For most people, seeing the fleeting black and gold of a tiger or hearing the roar of a lion is the experience of a lifetime. For millennia, we’ve admired large fierce animals, capturing them in ancient rock art and successful blockbuster films.
But for the people living closest to them, their presence is less welcome. A gray wolf or spotted hyena may not kill a human, but they can destroy the livelihoods of farmers by destroying livestock or even crops.
If we want to conserve these iconic species, we need to offset financial losses for vulnerable communities – particularly in developing countries, where people are most at risk from carnivores.
Our new research explores what happens to people after wolves, lions or tigers arrive at the door of their livestock pen. The answer? In poorer parts of the world, the loss of a single calf can destroy a family’s finances, while wealthier farmers have a better chance of bouncing back.
Earth’s poorest are most at risk
The majority of Earth’s most loved and endangered carnivores, including jaguars, snow leopards, and cheetahs, live in the developing economies of the global south where conservation is chronically under-funded. In these places, most of their geographic range falls outside of protected areas.
We know a great deal about the impacts of these iconic animals at a societal scale. But one community is not necessarily as vulnerable as another.
To tackle the question of human vulnerability in human-wildlife conflict, we used large carnivores as a model group. This is because they can damage a family’s livelihood through livestock predation, while also being at risk of being killed by livestock keepers.
We took per capita incomes for 133 countries and overlaid this data with the distribution of 18 large carnivores known to eat cattle. Then we used the cattle price database run by the Food and Agricultural Organization to assess what would happen to a family’s income if one calf was killed by a carnivore.
Our results are stark. Communities in developing countries were up to eight times more vulnerable than developed countries on average. We also found transition economies like China and Georgia (a country shifting from a centrally planned economy to a market-based economy) are twice as economically vulnerable.
Families living alongside predators in Uganda, Tanzania, and India often have no buffer against this kind of loss. For example, a farmer losing a calf in Utah to a pack of wolves will likely not feel the economic effect of an attack as badly as a Basongora farmer on the edge of Queen Elizabeth National Park in Uganda.
We found a single predation event in countries like Mozambique, Uganda and Tanzania would potentially wipe out a farmer’s entire income for a year. Our results also show farmers in developing economies on average produce roughly 30% less meat than those in developed ones. That means predator attacks on livestock will have even greater effects than in developed countries.
Carnivores are living on the edge
Our results also show more than half of large carnivores have at least a third of their range overlapping areas where the people live under severe economic burden. We described a severe economic burden area as where one calf loss would erase over 25% of a family’s annual income. Eight of these carnivores, including lions and cheetahs, are considered globally threatened.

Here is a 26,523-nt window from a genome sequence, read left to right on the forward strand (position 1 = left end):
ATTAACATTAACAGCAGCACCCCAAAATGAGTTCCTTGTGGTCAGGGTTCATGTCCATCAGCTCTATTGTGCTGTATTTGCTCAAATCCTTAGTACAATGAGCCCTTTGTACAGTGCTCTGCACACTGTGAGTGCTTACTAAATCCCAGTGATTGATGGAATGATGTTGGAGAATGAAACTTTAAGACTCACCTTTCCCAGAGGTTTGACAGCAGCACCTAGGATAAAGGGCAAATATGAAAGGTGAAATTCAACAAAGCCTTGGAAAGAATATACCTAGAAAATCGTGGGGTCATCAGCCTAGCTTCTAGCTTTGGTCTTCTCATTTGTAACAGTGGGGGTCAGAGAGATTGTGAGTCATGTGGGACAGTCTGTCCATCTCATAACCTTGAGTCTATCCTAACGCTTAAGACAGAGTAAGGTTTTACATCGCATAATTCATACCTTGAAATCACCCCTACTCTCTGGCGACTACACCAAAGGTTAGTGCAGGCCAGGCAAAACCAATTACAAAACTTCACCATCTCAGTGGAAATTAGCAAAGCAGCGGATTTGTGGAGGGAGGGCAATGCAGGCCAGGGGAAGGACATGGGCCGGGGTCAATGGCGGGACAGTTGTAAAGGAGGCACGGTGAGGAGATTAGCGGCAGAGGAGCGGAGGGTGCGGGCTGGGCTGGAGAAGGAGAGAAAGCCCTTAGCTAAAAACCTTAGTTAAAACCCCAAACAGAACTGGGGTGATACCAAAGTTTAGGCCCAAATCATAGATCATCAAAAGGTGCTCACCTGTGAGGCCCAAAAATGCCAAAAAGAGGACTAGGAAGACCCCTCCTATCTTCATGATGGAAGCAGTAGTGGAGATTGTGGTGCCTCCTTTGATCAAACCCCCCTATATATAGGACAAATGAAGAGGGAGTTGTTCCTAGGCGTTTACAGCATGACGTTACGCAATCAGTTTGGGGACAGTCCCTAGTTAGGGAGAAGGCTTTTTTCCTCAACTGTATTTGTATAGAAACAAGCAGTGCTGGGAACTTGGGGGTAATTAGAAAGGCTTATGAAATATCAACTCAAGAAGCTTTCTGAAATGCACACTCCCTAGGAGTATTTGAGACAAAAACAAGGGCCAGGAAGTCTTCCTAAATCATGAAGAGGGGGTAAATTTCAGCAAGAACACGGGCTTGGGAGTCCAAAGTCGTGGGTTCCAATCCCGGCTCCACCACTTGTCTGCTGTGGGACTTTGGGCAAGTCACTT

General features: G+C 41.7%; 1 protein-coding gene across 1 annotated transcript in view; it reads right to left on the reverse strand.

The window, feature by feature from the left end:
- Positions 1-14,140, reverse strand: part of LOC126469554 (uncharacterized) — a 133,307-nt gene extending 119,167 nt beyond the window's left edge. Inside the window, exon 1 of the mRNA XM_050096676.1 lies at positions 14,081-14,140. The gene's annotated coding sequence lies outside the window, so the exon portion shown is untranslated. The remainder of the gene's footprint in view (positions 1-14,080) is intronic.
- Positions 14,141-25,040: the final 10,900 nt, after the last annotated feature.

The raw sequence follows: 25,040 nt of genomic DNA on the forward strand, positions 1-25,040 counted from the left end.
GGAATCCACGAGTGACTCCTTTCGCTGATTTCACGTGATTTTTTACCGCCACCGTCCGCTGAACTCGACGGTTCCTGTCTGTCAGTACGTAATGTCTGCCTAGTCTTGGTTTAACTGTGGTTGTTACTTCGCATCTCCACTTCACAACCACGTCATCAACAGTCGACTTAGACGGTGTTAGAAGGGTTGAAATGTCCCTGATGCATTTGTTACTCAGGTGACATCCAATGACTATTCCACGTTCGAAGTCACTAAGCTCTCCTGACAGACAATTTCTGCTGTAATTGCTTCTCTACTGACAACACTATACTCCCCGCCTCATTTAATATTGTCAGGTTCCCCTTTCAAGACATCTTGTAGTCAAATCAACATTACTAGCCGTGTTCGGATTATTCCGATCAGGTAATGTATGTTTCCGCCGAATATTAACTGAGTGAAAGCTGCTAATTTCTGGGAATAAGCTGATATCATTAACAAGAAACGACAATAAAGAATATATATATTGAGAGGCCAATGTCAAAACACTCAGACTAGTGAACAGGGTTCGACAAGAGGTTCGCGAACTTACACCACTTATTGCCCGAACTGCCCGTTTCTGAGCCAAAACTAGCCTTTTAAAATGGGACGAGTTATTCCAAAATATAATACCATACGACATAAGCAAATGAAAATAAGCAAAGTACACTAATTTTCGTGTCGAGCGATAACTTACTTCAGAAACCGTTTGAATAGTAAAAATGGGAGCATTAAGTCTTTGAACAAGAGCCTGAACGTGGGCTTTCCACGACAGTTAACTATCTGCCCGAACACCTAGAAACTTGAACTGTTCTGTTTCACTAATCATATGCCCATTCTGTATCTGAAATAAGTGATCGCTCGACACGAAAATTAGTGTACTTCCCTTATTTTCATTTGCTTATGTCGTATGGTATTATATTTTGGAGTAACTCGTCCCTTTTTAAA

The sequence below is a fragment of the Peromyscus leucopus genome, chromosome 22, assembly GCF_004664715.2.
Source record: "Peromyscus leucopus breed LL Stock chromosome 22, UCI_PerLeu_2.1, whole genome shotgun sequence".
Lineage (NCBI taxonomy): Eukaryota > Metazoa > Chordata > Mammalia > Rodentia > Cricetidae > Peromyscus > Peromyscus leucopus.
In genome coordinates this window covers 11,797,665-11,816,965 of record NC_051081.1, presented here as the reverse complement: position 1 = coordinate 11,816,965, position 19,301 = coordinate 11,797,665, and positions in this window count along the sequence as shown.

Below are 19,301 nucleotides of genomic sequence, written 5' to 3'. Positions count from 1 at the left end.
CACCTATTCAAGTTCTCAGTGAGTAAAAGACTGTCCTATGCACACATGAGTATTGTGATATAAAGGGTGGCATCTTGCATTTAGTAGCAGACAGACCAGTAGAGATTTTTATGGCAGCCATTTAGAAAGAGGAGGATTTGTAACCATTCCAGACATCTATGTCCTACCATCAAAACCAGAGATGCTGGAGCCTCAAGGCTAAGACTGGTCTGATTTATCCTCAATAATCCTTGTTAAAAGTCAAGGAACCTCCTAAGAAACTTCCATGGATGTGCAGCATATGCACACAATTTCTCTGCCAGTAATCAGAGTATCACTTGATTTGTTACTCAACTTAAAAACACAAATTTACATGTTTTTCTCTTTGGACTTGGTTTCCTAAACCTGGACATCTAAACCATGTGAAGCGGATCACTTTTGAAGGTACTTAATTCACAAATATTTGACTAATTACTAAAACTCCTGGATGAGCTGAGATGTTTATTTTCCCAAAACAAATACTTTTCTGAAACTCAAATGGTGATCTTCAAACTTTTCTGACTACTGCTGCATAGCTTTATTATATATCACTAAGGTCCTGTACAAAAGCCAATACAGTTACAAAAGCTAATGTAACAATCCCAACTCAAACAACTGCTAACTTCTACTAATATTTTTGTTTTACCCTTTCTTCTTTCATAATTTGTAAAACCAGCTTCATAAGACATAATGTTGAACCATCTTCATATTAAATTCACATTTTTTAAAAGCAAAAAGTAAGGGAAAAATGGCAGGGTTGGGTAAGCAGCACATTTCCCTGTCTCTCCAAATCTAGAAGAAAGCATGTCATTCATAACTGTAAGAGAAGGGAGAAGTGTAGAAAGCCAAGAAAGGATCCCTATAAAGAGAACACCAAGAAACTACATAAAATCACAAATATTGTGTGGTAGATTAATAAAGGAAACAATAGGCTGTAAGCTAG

Snow leopards, African lions, and Asiatic black bears had between 70-89% of their ranges overlapping these severe vulnerability areas. Dingoes, black bears and the red wolf, however, had just 1-2% of their range overlapping the areas of severe economic vulnerability. This is because these species mainly range in areas where per capita income is highest, such as developed economies.
Towards coexisting with carnivores
Earth’s most economically vulnerable people are key to conservation success for carnivores due to the extremely high overlap with threatened carnivore species. Unfortunately, they are also the most at risk when human needs come in conflict with wildlife. Many of us who want carnivores conserved the most live furthest away from them and their impacts.
We need to create new ways for highly vulnerable communities to receive more benefits from the wildlife that are their neighbours. Many innovative programs have worked to reduce conflict, including the creation of livestock protection enclosures, guardian dogs, and the creation of novel economic benefit streams for local communities, but these programs must be built on and scaled massively if we are to succeed.
This is particularly the case for those communities that don’t benefit from ecotourism, conservancies, or national park revenues. Localised compensation is at present too small scale and underfunded to make a meaningful dent, and is often subject to abuse and moral hazard.
The conservation community and policymakers need to think bigger and create new sources of conservation finance.
Alexander Richard Braczkowski received funding from Griffith University and the Southern University of Science and Technology when carrying out this study.
Christopher J. O'Bryan is a Postdoctoral Research Fellow in the School of Earth and Environmental Sciences at The University of Queensland.
Duan Biggs is the Olajos Goslow Chair at Northern Arizona University. Dr Biggs previously received funding from the Australian Research Council and WWF the Luc Hoffmann Institute.
Sophie Gilbert worked at the University of Idaho for part of the time during this study, then at the Natural Capital Exchange (NCX) for the later phases of publication, after submission.